A magnificent group of rarely seen and unpublished sixteenth- through eighteenth-century Italian drawings will be highlighted in Drawn to Drama: Italian Works on Paper, 1500-1800, an exhibition on view the Sterling and Francine Clark Art Institute
on view through January 4, 2009. Selected from the Clark's impressive collection of Old Master drawings and the private collection of Robert Loper, Drawn to Drama will offer a unique opportunity to view this special group of Italian drawings that are dramatic in subject, composition, and execution. Sixty-five drawings including those by Giorgio Vasari, Guercino, Giovanni Benedetto Castiglione, Salvator Rosa, Luca Giordano, and Giovanni Battista Tiepolo are featured in the exhibition.
"The Clark is pleased to be exhibiting for the first time the Robert Loper Collection along with a large selection of our own Old Master drawings," said Clark director Michael Conforti. "It is an exciting opportunity to bring these important works to the public in an exhibition that reveals the artistic process of sixteenth- through eighteenth-century Italian artists."
Drawn to Drama contains a wide range of works, from small rapid sketches to larger and elaborately finished drawings, all focusing on the human figure. The exhibition explores how Italian artists of the sixteenth, seventeenth, and eighteenth centuries used the body as the primary expressive vehicle in depicting scenes from classical history, mythology, and the Bible. These artists were particularly adept at using facial expression, gesture, and posture to convey miraculous, visionary, and dramatic events in a compelling way.
A group of ten drawings by two of the greatest draftsmen of eighteenth-century Venice, Giovanni Battista Tiepolo and his son Domenico Tiepolo, are a highlight of the exhibition. These rarely exhibited drawings from the Clark's collection have not been shown as a group for several decades. Acquired by Clark founder Sterling Clark in the first decades of the twentieth century, they are in particularly pristine condition and therefore demonstrate the two artists' mastery of pen, ink, and wash technique that is the hallmark of their style. Giovanni Battista's handling of ink wash is especially broad and fluid, while that of Domenico is more descriptive and detailed. The exhibition provides a fascinating opportunity to compare directly the two artists' abilities.
The Clark's collection of Old Master (pre-nineteenth-century) drawings was begun in the 1910s by Sterling Clark, who acquired significant drawings by Albrecht Dürer, Peter Paul Rubens, Antoine Watteau, and many others. Between the opening of the Clark in 1955 and recent years, older drawings have been acquired on occasion through both gift and purchase. The collection was greatly enhanced by the acquisition of thirty Italian, Dutch, Flemish, and French drawings from the Steiner Collection in 2003. More recently, in 2007, a suite of sixteen drawings by the great seventeenth-century French landscape artist Claude Lorrain was acquired from the estate of noted collector Peter Sharp. The Clark's world-famous collection of nineteenth-century drawings was further enriched in 2007 when the Clark acquired the Manton Collection, which included numerous drawings by J.M.W. Turner, John Constable, Thomas Gainsborough, and many other leading British artists.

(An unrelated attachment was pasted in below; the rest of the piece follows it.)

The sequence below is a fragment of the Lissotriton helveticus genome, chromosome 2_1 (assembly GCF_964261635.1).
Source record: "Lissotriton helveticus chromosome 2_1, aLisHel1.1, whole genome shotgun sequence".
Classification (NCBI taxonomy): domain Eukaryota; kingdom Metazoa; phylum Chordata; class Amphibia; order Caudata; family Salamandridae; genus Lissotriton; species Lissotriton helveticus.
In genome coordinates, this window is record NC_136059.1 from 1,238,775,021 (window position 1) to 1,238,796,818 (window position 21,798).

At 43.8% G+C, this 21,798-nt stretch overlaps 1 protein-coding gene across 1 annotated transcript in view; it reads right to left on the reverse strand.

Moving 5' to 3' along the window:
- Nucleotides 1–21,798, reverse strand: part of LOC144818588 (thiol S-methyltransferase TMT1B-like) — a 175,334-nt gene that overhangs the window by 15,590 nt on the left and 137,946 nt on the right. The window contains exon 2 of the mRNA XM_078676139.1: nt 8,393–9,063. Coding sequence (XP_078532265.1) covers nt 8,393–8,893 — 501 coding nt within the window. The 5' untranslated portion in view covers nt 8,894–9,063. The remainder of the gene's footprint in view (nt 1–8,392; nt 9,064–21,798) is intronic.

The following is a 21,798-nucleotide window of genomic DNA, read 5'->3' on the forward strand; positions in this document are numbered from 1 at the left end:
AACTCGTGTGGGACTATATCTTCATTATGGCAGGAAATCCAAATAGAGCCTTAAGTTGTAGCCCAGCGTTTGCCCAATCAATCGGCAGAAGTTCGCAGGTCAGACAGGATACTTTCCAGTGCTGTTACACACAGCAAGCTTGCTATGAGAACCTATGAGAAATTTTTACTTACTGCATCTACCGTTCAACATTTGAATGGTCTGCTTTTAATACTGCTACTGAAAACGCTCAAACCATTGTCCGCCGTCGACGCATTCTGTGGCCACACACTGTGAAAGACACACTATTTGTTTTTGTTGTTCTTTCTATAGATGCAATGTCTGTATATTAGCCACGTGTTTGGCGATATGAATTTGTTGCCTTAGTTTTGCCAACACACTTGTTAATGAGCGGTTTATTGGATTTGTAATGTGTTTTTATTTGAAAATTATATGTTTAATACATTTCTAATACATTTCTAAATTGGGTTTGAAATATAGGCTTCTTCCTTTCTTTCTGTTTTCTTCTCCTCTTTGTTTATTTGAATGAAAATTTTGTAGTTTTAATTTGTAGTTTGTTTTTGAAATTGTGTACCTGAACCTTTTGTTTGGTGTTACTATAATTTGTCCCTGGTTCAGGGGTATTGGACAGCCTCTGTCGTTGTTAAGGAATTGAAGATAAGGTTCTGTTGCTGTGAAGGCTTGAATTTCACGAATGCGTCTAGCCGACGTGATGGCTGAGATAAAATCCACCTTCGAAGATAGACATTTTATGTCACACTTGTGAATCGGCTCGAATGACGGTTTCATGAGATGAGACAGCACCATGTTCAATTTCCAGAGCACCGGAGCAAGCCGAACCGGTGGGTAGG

Half of the drawings featured in the exhibition are from the private collection of Robert Loper. In March 2004, Mr. Loper was listed by Art and Antiques as one of the "100 Top Collectors" in America. His collection of Italian Old Master drawings is significant and largely unknown to the public as it has never been published or exhibited. The drawings exhibited in Drawn to Drama are among the finest in his collection and represent the breadth and quality of its contents.
The expressive potential of body language and type is evident in Standing Male Nude by Francesco Fontebasso, from the Loper Collection. In the drawing, a very muscular model faces away from the viewer, yet his pose, leaning back and twisted to one side, implies without the use of facial expression that he is reacting strongly to an event unseen by the viewer. In another work from the Loper Collection, Luca Cattapane's Adoration of the Shepherds, a series of gestures combine to direct the viewer's attention to the drawing's subjects, Mary and Jesus. The gestures are subtle-one shepherd with his hands joined in prayer, another raising his hat in respect, Joseph's outspread arms offering protection to Mary and Jesus-yet effective in directing the viewer's attention to mother and infant.